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Regulation of the LIM-type homeobox gene islet-1 during neuronal regeneration.

Authors: Hol, EM  Schwaiger, FW  Werner, A  Schmitt, A  Raivich, G  Kreutzberg, GW 
Citation: Hol EM, etal., Neuroscience. 1999;88(3):917-25.
Pubmed: (View Article at PubMed) PMID:10363827

Peripheral nerve lesion leads to prominent changes in gene expression in the injured neurons, a process co-ordinated by transcription factors. During development the transcription factor islet-1 plays an important role in differentiation and axogenesis. In axotomized adult neurons a process of axonal regrowth and re-establishment of the neuronal function has to be activated. Thus, we studied changes in the expression of islet-1 after axotomy, under the assumption that frequently developmentally regulated factors are reactivated during neuronal regeneration. We investigated the regulation of islet-1 expression with (i) semi-quantitative reverse transcription polymerase chain reaction and (ii) confocal microscopy in combination with quantitative image analysis. Islet-1 expression was suprisingly down-regulated in motoneurons and sensory neurons of adult rats after axotomy. A maximal reduction in the expression level was reached between day 3 and 7 after nerve lesion, a period of extensive axonal sprouting. Islet-1 expression attained control level at day 42 after lesion, a time-point at which target reinnervation takes place. The decreased expression of islet-1 during axonal regeneration is in contrast to the high levels of islet-1 expression during axogenesis in the developing nervous system. Thus, the proposed role of islet-1 in axonal target finding during axogenesis could not be confirmed in the adult rat. The observed down-regulation of islet-1 rather suggests that the activation of downstream genes important for the embryonic pattern of axonal path finding is suppressed. Moreover, in the adult nervous system islet-1 might be one of the transcription factors regulating the expression of proteins significant for the physiological intact neuronal phenotype.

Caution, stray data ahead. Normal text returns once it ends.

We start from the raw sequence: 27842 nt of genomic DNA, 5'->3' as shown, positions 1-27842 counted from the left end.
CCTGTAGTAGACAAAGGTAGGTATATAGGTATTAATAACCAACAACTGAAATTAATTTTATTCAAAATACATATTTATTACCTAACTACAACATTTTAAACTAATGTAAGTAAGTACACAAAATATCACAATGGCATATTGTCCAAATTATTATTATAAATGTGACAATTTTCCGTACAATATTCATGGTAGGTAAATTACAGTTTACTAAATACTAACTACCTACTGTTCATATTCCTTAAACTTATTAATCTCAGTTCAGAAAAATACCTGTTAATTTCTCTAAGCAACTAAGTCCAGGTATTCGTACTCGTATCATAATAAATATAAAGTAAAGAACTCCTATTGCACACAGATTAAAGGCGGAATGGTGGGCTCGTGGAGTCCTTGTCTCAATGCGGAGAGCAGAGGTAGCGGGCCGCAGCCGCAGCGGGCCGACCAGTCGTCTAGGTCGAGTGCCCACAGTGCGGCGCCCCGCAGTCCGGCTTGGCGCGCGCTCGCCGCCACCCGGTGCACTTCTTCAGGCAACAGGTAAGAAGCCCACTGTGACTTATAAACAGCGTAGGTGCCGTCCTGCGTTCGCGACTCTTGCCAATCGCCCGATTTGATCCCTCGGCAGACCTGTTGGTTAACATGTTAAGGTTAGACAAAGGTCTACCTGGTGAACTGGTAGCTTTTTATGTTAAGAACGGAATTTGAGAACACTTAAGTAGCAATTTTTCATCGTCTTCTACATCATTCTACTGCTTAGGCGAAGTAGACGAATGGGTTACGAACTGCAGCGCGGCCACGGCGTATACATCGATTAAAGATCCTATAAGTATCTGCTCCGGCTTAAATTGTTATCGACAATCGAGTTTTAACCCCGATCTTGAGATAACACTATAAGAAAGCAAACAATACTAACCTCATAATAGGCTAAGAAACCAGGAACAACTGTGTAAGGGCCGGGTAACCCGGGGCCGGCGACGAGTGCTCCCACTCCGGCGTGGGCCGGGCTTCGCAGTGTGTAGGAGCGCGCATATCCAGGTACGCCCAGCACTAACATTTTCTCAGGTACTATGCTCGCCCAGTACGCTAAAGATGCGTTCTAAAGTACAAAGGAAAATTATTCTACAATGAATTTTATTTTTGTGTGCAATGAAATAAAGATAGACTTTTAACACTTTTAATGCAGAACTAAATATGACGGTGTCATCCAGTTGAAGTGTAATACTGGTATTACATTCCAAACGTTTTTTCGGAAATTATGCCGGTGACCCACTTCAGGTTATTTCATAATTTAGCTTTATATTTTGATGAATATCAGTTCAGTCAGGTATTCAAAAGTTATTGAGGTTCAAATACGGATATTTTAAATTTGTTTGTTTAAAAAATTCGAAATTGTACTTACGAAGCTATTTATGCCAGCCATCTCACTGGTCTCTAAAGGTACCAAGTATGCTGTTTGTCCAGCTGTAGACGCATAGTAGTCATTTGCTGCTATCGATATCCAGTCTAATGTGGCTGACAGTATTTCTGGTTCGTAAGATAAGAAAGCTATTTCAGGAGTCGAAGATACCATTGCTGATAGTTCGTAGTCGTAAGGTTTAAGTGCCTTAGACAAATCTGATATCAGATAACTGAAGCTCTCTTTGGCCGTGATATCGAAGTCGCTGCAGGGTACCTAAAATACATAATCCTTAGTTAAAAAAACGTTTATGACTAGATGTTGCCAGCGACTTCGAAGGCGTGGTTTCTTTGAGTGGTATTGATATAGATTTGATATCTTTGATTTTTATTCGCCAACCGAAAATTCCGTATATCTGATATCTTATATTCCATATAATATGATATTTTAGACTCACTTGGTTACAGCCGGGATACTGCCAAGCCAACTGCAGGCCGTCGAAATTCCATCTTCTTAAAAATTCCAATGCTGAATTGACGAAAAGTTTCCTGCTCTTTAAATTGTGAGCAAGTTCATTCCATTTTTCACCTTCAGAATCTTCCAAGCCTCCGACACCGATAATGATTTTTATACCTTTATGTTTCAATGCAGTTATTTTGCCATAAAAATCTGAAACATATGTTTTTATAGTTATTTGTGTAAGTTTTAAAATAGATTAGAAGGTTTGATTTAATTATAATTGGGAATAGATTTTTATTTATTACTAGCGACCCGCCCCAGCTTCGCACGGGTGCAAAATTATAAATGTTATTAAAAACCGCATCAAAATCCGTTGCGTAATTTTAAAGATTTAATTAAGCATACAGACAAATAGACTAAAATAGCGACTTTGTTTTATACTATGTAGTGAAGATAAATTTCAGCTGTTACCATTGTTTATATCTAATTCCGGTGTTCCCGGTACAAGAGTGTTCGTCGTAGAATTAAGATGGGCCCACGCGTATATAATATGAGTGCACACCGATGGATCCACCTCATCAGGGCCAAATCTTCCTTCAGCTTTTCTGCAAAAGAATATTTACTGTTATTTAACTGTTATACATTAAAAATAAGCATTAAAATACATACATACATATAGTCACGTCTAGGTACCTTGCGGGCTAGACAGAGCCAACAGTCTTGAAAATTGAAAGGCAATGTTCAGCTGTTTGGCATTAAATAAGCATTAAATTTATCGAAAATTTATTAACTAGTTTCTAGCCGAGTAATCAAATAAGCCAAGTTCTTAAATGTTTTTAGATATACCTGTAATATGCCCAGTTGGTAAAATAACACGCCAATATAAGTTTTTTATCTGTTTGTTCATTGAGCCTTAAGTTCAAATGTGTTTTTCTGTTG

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Additional Information

CRRD Object Information
CRRD ID: 2311122
Created: 2009-06-25
Species: All species
Last Modified: 2009-06-25
Status: ACTIVE


RGD is funded by grant HL64541 from the National Heart, Lung, and Blood Institute on behalf of the NIH.